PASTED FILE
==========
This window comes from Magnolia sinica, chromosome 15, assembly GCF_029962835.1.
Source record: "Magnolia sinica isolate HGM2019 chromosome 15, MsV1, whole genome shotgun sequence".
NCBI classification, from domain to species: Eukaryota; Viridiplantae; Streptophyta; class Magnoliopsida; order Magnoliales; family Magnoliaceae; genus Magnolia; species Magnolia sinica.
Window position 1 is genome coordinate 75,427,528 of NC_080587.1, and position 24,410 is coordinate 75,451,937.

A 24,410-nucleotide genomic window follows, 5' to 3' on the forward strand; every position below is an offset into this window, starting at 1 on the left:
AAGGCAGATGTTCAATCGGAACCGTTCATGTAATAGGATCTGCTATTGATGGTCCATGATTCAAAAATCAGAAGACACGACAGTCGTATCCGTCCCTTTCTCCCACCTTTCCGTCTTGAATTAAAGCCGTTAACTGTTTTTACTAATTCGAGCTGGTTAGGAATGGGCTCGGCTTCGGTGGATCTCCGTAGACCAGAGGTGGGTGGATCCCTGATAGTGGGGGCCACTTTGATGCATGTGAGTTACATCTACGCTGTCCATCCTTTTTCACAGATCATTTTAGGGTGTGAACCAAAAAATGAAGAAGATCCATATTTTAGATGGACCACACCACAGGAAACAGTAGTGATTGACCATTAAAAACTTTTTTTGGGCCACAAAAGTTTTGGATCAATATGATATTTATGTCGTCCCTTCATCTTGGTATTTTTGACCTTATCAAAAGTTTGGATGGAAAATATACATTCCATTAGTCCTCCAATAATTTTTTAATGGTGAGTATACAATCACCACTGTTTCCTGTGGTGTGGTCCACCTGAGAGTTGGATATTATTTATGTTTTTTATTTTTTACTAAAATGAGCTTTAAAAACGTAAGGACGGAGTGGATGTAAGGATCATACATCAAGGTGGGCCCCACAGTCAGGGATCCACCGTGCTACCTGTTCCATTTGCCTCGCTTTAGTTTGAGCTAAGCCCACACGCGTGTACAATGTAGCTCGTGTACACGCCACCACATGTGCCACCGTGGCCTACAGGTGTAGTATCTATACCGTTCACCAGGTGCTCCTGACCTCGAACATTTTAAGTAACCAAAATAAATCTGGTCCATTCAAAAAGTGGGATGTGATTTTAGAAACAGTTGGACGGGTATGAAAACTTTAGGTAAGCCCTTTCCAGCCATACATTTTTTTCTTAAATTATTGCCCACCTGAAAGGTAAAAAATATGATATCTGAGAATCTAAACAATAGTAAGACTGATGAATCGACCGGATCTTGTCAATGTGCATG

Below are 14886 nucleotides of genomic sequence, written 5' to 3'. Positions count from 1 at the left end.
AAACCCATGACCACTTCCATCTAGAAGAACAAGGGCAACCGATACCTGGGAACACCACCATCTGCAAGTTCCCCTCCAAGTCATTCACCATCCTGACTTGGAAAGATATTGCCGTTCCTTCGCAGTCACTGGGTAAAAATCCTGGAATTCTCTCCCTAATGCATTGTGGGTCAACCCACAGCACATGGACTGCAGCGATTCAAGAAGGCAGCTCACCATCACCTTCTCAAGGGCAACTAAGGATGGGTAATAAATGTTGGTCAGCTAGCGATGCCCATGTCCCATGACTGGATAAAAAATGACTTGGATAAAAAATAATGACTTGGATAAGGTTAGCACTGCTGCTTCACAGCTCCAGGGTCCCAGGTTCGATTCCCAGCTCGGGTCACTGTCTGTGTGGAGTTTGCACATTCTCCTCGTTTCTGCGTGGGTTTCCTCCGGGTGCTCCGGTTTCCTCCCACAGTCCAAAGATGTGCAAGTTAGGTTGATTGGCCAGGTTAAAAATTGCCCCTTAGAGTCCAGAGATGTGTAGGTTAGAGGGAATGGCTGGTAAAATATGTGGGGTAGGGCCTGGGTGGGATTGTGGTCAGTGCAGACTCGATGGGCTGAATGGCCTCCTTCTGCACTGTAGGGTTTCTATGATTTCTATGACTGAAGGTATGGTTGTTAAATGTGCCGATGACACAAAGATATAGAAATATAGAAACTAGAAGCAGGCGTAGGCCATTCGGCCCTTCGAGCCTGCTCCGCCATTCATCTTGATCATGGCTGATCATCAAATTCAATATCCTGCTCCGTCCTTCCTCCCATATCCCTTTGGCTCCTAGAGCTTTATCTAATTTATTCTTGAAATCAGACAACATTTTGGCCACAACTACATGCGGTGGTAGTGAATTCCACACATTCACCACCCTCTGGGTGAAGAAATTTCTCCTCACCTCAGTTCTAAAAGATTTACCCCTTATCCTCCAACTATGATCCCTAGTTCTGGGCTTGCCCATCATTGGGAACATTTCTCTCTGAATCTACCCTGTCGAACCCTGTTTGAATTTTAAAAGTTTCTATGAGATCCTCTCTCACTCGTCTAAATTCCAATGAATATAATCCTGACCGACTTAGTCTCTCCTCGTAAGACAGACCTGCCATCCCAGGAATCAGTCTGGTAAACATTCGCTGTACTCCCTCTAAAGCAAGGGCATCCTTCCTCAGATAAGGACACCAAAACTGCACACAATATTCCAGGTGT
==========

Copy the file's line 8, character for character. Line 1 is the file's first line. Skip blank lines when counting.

AAACCCATGACCACTTCCATCTAGAAGAACAAGGGCAACCGATACCTGGGAACACCACCATCTGCAAGTTCCCCTCCAAGTCATTCACCATCCTGACTTGGAAAGATATTGCCGTTCCTTCGCAGTCACTGGGTAAAAATCCTGGAATTCTCTCCCTAATGCATTGTGGGTCAACCCACAGCACATGGACTGCAGCGATTCAAGAAGGCAGCTCACCATCACCTTCTCAAGGGCAACTAAGGATGGGTAATAAATGTTGGTCAGCTAGCGATGCCCATGTCCCATGACTGGATAAAAAATGACTTGGATAAAAAATAATGACTTGGATAAGGTTAGCACTGCTGCTTCACAGCTCCAGGGTCCCAGGTTCGATTCCCAGCTCGGGTCACTGTCTGTGTGGAGTTTGCACATTCTCCTCGTTTCTGCGTGGGTTTCCTCCGGGTGCTCCGGTTTCCTCCCACAGTCCAAAGATGTGCAAGTTAGGTTGATTGGCCAGGTTAAAAATTGCCCCTTAGAGTCCAGAGATGTGTAGGTTAGAGGGAATGGCTGGTAAAATATGTGGGGTAGGGCCTGGGTGGGATTGTGGTCAGTGCAGACTCGATGGGCTGAATGGCCTCCTTCTGCACTGTAGGGTTTCTATGATTTCTATGACTGAAGGTATGGTTGTTAAATGTGCCGATGACACAAAGATATAGAAATATAGAAACTAGAAGCAGGCGTAGGCCATTCGGCCCTTCGAGCCTGCTCCGCCATTCATCTTGATCATGGCTGATCATCAAATTCAATATCCTGCTCCGTCCTTCCTCCCATATCCCTTTGGCTCCTAGAGCTTTATCTAATTTATTCTTGAAATCAGACAACATTTTGGCCACAACTACATGCGGTGGTAGTGAATTCCACACATTCACCACCCTCTGGGTGAAGAAATTTCTCCTCACCTCAGTTCTAAAAGATTTACCCCTTATCCTCCAACTATGATCCCTAGTTCTGGGCTTGCCCATCATTGGGAACATTTCTCTCTGAATCTACCCTGTCGAACCCTGTTTGAATTTTAAAAGTTTCTATGAGATCCTCTCTCACTCGTCTAAATTCCAATGAATATAATCCTGACCGACTTAGTCTCTCCTCGTAAGACAGACCTGCCATCCCAGGAATCAGTCTGGTAAACATTCGCTGTACTCCCTCTAAAGCAAGGGCATCCTTCCTCAGATAAGGACACCAAAACTGCACACAATATTCCAGGTGT